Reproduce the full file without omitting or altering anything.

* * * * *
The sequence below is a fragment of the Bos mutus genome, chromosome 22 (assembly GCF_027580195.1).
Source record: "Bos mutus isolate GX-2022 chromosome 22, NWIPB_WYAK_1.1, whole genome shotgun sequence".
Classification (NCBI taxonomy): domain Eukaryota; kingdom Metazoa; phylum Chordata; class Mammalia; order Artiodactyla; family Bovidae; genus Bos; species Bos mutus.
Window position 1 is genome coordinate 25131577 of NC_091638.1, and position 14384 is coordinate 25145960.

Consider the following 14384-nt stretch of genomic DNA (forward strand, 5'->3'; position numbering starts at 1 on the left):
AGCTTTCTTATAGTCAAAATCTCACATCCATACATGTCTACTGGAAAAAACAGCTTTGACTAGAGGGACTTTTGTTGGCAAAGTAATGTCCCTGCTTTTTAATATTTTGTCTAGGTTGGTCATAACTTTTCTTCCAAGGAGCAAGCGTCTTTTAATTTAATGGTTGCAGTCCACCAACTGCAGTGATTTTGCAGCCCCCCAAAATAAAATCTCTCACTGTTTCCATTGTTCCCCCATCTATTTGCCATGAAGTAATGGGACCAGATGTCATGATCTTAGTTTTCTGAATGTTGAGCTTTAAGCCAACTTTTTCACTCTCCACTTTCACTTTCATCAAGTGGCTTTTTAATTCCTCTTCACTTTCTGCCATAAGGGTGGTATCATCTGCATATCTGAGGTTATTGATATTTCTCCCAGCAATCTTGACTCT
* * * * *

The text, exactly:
The sequence below is a fragment of the Bos mutus genome, chromosome 22 (assembly GCF_027580195.1).
Source record: "Bos mutus isolate GX-2022 chromosome 22, NWIPB_WYAK_1.1, whole genome shotgun sequence".
Classification (NCBI taxonomy): domain Eukaryota; kingdom Metazoa; phylum Chordata; class Mammalia; order Artiodactyla; family Bovidae; genus Bos; species Bos mutus.
Window position 1 is genome coordinate 25131577 of NC_091638.1, and position 14384 is coordinate 25145960.

Consider the following 14384-nt stretch of genomic DNA (forward strand, 5'->3'; position numbering starts at 1 on the left):
AGCTTTCTTATAGTCAAAATCTCACATCCATACATGTCTACTGGAAAAAACAGCTTTGACTAGAGGGACTTTTGTTGGCAAAGTAATGTCCCTGCTTTTTAATATTTTGTCTAGGTTGGTCATAACTTTTCTTCCAAGGAGCAAGCGTCTTTTAATTTAATGGTTGCAGTCCACCAACTGCAGTGATTTTGCAGCCCCCCAAAATAAAATCTCTCACTGTTTCCATTGTTCCCCCATCTATTTGCCATGAAGTAATGGGACCAGATGTCATGATCTTAGTTTTCTGAATGTTGAGCTTTAAGCCAACTTTTTCACTCTCCACTTTCACTTTCATCAAGTGGCTTTTTAATTCCTCTTCACTTTCTGCCATAAGGGTGGTATCATCTGCATATCTGAGGTTATTGATATTTCTCCCAGCAATCTTGACTCT